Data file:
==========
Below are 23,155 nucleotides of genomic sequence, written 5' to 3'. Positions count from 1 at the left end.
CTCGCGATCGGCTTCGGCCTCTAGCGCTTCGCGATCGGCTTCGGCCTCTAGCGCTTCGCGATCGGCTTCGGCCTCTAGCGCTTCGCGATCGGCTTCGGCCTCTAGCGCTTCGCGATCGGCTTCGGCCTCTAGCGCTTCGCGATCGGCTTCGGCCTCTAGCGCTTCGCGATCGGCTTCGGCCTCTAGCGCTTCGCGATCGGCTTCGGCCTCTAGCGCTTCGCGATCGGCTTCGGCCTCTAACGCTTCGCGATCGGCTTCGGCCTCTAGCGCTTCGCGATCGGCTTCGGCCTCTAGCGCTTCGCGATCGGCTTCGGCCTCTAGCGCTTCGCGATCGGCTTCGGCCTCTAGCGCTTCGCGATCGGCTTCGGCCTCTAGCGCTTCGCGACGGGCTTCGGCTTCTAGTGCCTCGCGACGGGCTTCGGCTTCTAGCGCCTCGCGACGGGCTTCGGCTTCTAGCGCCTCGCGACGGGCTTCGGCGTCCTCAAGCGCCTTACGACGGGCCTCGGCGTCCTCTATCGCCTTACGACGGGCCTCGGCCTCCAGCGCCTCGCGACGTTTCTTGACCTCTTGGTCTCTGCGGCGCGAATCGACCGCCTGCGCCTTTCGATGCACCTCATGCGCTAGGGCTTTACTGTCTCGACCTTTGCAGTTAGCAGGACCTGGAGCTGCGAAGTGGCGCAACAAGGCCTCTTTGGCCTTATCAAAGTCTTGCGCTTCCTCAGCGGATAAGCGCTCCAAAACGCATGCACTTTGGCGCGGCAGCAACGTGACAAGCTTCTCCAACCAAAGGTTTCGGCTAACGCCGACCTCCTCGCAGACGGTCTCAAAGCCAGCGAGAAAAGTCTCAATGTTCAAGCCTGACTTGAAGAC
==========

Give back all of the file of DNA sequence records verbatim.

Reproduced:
Below are 23,155 nucleotides of genomic sequence, written 5' to 3'. Positions count from 1 at the left end.
CTCGCGATCGGCTTCGGCCTCTAGCGCTTCGCGATCGGCTTCGGCCTCTAGCGCTTCGCGATCGGCTTCGGCCTCTAGCGCTTCGCGATCGGCTTCGGCCTCTAGCGCTTCGCGATCGGCTTCGGCCTCTAGCGCTTCGCGATCGGCTTCGGCCTCTAGCGCTTCGCGATCGGCTTCGGCCTCTAGCGCTTCGCGATCGGCTTCGGCCTCTAGCGCTTCGCGATCGGCTTCGGCCTCTAACGCTTCGCGATCGGCTTCGGCCTCTAGCGCTTCGCGATCGGCTTCGGCCTCTAGCGCTTCGCGATCGGCTTCGGCCTCTAGCGCTTCGCGATCGGCTTCGGCCTCTAGCGCTTCGCGATCGGCTTCGGCCTCTAGCGCTTCGCGACGGGCTTCGGCTTCTAGTGCCTCGCGACGGGCTTCGGCTTCTAGCGCCTCGCGACGGGCTTCGGCTTCTAGCGCCTCGCGACGGGCTTCGGCGTCCTCAAGCGCCTTACGACGGGCCTCGGCGTCCTCTATCGCCTTACGACGGGCCTCGGCCTCCAGCGCCTCGCGACGTTTCTTGACCTCTTGGTCTCTGCGGCGCGAATCGACCGCCTGCGCCTTTCGATGCACCTCATGCGCTAGGGCTTTACTGTCTCGACCTTTGCAGTTAGCAGGACCTGGAGCTGCGAAGTGGCGCAACAAGGCCTCTTTGGCCTTATCAAAGTCTTGCGCTTCCTCAGCGGATAAGCGCTCCAAAACGCATGCACTTTGGCGCGGCAGCAACGTGACAAGCTTCTCCAACCAAAGGTTTCGGCTAACGCCGACCTCCTCGCAGACGGTCTCAAAGCCAGCGAGAAAAGTCTCAATGTTCAAGCCTGACTTGAAGAC